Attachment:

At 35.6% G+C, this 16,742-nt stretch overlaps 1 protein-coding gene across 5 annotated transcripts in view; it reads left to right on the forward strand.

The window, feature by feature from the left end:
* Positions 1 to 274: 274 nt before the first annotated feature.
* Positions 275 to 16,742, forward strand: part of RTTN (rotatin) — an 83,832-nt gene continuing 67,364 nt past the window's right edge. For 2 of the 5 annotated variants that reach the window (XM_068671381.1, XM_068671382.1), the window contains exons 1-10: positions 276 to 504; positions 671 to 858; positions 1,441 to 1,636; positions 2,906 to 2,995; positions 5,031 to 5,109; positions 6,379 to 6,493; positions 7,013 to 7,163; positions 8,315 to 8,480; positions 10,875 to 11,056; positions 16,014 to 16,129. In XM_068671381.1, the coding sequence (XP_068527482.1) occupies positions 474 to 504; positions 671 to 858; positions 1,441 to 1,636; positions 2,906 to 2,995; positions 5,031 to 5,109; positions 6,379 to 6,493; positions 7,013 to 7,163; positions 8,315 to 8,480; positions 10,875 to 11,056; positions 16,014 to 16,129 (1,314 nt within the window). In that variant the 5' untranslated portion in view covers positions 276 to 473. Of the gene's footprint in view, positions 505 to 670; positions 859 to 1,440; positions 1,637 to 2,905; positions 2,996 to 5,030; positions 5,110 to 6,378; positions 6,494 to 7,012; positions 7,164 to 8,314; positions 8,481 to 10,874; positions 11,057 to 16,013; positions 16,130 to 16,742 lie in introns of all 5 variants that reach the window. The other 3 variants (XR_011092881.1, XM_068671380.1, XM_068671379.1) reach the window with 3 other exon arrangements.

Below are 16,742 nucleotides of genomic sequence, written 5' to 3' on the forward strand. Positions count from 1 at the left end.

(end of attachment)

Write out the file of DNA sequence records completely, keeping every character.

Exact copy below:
At 35.6% G+C, this 16,742-nt stretch overlaps 1 protein-coding gene across 5 annotated transcripts in view; it reads left to right on the forward strand.

The window, feature by feature from the left end:
* Positions 1 to 274: 274 nt before the first annotated feature.
* Positions 275 to 16,742, forward strand: part of RTTN (rotatin) — an 83,832-nt gene continuing 67,364 nt past the window's right edge. For 2 of the 5 annotated variants that reach the window (XM_068671381.1, XM_068671382.1), the window contains exons 1-10: positions 276 to 504; positions 671 to 858; positions 1,441 to 1,636; positions 2,906 to 2,995; positions 5,031 to 5,109; positions 6,379 to 6,493; positions 7,013 to 7,163; positions 8,315 to 8,480; positions 10,875 to 11,056; positions 16,014 to 16,129. In XM_068671381.1, the coding sequence (XP_068527482.1) occupies positions 474 to 504; positions 671 to 858; positions 1,441 to 1,636; positions 2,906 to 2,995; positions 5,031 to 5,109; positions 6,379 to 6,493; positions 7,013 to 7,163; positions 8,315 to 8,480; positions 10,875 to 11,056; positions 16,014 to 16,129 (1,314 nt within the window). In that variant the 5' untranslated portion in view covers positions 276 to 473. Of the gene's footprint in view, positions 505 to 670; positions 859 to 1,440; positions 1,637 to 2,905; positions 2,996 to 5,030; positions 5,110 to 6,378; positions 6,494 to 7,012; positions 7,164 to 8,314; positions 8,481 to 10,874; positions 11,057 to 16,013; positions 16,130 to 16,742 lie in introns of all 5 variants that reach the window. The other 3 variants (XR_011092881.1, XM_068671380.1, XM_068671379.1) reach the window with 3 other exon arrangements.

Below are 16,742 nucleotides of genomic sequence, written 5' to 3' on the forward strand. Positions count from 1 at the left end.